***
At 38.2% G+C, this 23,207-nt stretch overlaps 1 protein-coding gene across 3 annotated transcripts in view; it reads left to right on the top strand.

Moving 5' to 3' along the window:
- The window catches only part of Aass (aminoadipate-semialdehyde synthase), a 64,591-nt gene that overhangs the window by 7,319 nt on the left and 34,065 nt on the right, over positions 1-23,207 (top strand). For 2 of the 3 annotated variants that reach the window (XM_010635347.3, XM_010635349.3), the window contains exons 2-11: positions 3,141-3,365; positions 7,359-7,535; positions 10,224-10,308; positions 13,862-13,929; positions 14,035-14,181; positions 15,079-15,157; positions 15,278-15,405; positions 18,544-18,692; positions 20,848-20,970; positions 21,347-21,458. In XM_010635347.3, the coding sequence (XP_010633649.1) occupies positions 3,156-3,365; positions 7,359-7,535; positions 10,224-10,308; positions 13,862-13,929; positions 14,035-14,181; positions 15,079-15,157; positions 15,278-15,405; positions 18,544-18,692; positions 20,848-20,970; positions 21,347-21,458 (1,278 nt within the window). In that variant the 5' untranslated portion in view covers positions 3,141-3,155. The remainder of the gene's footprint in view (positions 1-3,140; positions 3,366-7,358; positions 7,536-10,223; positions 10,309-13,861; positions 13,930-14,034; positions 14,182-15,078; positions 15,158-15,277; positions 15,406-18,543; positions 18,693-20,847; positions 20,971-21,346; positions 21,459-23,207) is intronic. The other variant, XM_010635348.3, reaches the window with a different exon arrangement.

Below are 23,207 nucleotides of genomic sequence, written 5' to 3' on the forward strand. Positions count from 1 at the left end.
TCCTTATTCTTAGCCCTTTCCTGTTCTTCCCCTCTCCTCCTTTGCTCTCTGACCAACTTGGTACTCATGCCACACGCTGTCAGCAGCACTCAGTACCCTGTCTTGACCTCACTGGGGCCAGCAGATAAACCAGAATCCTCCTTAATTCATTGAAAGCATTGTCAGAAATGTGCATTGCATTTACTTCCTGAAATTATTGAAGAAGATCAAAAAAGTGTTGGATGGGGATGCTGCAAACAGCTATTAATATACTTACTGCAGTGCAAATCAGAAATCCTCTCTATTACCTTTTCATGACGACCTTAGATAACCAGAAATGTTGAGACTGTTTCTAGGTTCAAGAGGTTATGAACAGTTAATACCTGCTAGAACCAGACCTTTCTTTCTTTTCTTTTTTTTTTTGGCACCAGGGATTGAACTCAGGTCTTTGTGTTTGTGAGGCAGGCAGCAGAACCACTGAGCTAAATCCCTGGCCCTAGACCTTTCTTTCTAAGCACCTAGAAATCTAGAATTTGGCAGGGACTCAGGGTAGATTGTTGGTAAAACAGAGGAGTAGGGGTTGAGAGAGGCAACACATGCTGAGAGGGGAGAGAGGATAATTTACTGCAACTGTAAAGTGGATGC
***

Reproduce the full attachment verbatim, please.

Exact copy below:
At 38.2% G+C, this 23,207-nt stretch overlaps 1 protein-coding gene across 3 annotated transcripts in view; it reads left to right on the top strand.

Moving 5' to 3' along the window:
- The window catches only part of Aass (aminoadipate-semialdehyde synthase), a 64,591-nt gene that overhangs the window by 7,319 nt on the left and 34,065 nt on the right, over positions 1-23,207 (top strand). For 2 of the 3 annotated variants that reach the window (XM_010635347.3, XM_010635349.3), the window contains exons 2-11: positions 3,141-3,365; positions 7,359-7,535; positions 10,224-10,308; positions 13,862-13,929; positions 14,035-14,181; positions 15,079-15,157; positions 15,278-15,405; positions 18,544-18,692; positions 20,848-20,970; positions 21,347-21,458. In XM_010635347.3, the coding sequence (XP_010633649.1) occupies positions 3,156-3,365; positions 7,359-7,535; positions 10,224-10,308; positions 13,862-13,929; positions 14,035-14,181; positions 15,079-15,157; positions 15,278-15,405; positions 18,544-18,692; positions 20,848-20,970; positions 21,347-21,458 (1,278 nt within the window). In that variant the 5' untranslated portion in view covers positions 3,141-3,155. The remainder of the gene's footprint in view (positions 1-3,140; positions 3,366-7,358; positions 7,536-10,223; positions 10,309-13,861; positions 13,930-14,034; positions 14,182-15,078; positions 15,158-15,277; positions 15,406-18,543; positions 18,693-20,847; positions 20,971-21,346; positions 21,459-23,207) is intronic. The other variant, XM_010635348.3, reaches the window with a different exon arrangement.

Below are 23,207 nucleotides of genomic sequence, written 5' to 3' on the forward strand. Positions count from 1 at the left end.
TCCTTATTCTTAGCCCTTTCCTGTTCTTCCCCTCTCCTCCTTTGCTCTCTGACCAACTTGGTACTCATGCCACACGCTGTCAGCAGCACTCAGTACCCTGTCTTGACCTCACTGGGGCCAGCAGATAAACCAGAATCCTCCTTAATTCATTGAAAGCATTGTCAGAAATGTGCATTGCATTTACTTCCTGAAATTATTGAAGAAGATCAAAAAAGTGTTGGATGGGGATGCTGCAAACAGCTATTAATATACTTACTGCAGTGCAAATCAGAAATCCTCTCTATTACCTTTTCATGACGACCTTAGATAACCAGAAATGTTGAGACTGTTTCTAGGTTCAAGAGGTTATGAACAGTTAATACCTGCTAGAACCAGACCTTTCTTTCTTTTCTTTTTTTTTTTGGCACCAGGGATTGAACTCAGGTCTTTGTGTTTGTGAGGCAGGCAGCAGAACCACTGAGCTAAATCCCTGGCCCTAGACCTTTCTTTCTAAGCACCTAGAAATCTAGAATTTGGCAGGGACTCAGGGTAGATTGTTGGTAAAACAGAGGAGTAGGGGTTGAGAGAGGCAACACATGCTGAGAGGGGAGAGAGGATAATTTACTGCAACTGTAAAGTGGATGC